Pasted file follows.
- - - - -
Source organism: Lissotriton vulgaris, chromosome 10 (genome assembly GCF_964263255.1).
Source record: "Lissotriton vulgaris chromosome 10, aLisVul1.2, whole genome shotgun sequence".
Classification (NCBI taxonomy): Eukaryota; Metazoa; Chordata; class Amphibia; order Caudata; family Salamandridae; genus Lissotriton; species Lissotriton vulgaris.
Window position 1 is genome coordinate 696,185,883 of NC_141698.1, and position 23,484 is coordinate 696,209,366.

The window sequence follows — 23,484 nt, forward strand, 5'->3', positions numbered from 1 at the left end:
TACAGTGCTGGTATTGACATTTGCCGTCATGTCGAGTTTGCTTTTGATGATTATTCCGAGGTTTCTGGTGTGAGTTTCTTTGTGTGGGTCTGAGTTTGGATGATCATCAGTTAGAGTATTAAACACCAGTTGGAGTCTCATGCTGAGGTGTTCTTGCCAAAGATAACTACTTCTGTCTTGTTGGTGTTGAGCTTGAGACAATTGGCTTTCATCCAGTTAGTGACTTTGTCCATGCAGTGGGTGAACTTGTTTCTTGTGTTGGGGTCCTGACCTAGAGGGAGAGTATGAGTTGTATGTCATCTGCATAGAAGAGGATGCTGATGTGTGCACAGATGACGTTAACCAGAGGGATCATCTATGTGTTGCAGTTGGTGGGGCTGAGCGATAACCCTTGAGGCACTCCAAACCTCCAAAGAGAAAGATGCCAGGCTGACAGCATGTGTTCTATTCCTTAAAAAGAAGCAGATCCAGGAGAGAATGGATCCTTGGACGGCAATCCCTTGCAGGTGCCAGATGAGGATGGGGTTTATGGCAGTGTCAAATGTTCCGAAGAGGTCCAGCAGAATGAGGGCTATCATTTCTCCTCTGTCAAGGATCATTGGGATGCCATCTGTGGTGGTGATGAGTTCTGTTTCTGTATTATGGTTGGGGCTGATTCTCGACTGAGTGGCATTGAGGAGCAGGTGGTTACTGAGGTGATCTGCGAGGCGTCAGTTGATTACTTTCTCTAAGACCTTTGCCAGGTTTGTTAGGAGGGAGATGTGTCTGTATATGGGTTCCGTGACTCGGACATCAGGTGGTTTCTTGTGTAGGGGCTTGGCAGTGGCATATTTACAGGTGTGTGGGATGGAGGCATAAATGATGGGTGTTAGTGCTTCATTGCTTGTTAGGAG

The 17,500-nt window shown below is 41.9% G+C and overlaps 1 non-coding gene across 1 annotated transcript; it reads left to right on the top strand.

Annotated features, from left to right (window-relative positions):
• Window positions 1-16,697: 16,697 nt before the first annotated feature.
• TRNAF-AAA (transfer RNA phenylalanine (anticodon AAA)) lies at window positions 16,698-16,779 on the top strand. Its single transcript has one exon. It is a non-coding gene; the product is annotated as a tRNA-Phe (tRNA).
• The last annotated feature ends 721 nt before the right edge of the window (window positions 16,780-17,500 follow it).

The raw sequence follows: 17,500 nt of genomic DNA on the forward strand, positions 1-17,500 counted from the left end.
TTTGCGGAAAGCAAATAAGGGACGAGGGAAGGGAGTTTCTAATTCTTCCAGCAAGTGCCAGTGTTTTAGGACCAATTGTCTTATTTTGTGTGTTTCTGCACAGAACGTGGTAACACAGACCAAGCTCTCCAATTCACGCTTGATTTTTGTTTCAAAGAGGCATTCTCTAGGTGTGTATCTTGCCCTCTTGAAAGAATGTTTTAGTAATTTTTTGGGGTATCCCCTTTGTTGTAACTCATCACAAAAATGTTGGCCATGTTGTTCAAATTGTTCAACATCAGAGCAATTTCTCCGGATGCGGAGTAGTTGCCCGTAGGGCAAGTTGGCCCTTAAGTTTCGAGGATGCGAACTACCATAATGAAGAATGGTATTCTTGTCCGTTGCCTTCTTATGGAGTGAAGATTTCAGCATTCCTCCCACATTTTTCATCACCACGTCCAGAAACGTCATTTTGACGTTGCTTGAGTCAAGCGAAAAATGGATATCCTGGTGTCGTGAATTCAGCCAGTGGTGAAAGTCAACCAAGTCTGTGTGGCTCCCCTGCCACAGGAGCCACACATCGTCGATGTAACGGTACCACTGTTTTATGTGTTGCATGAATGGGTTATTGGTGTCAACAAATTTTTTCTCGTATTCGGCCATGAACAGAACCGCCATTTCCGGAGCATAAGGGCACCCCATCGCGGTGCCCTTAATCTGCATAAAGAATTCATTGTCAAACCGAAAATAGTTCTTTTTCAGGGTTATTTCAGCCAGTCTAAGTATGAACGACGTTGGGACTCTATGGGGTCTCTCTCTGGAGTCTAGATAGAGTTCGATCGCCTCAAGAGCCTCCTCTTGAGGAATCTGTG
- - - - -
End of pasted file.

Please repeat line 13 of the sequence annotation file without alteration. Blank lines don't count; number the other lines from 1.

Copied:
TTTGCGGAAAGCAAATAAGGGACGAGGGAAGGGAGTTTCTAATTCTTCCAGCAAGTGCCAGTGTTTTAGGACCAATTGTCTTATTTTGTGTGTTTCTGCACAGAACGTGGTAACACAGACCAAGCTCTCCAATTCACGCTTGATTTTTGTTTCAAAGAGGCATTCTCTAGGTGTGTATCTTGCCCTCTTGAAAGAATGTTTTAGTAATTTTTTGGGGTATCCCCTTTGTTGTAACTCATCACAAAAATGTTGGCCATGTTGTTCAAATTGTTCAACATCAGAGCAATTTCTCCGGATGCGGAGTAGTTGCCCGTAGGGCAAGTTGGCCCTTAAGTTTCGAGGATGCGAACTACCATAATGAAGAATGGTATTCTTGTCCGTTGCCTTCTTATGGAGTGAAGATTTCAGCATTCCTCCCACATTTTTCATCACCACGTCCAGAAACGTCATTTTGACGTTGCTTGAGTCAAGCGAAAAATGGATATCCTGGTGTCGTGAATTCAGCCAGTGGTGAAAGTCAACCAAGTCTGTGTGGCTCCCCTGCCACAGGAGCCACACATCGTCGATGTAACGGTACCACTGTTTTATGTGTTGCATGAATGGGTTATTGGTGTCAACAAATTTTTTCTCGTATTCGGCCATGAACAGAACCGCCATTTCCGGAGCATAAGGGCACCCCATCGCGGTGCCCTTAATCTGCATAAAGAATTCATTGTCAAACCGAAAATAGTTCTTTTTCAGGGTTATTTCAGCCAGTCTAAGTATGAACGACGTTGGGACTCTATGGGGTCTCTCTCTGGAGTCTAGATAGAGTTCGATCGCCTCAAGAGCCTCCTCTTGAGGAATCTGTG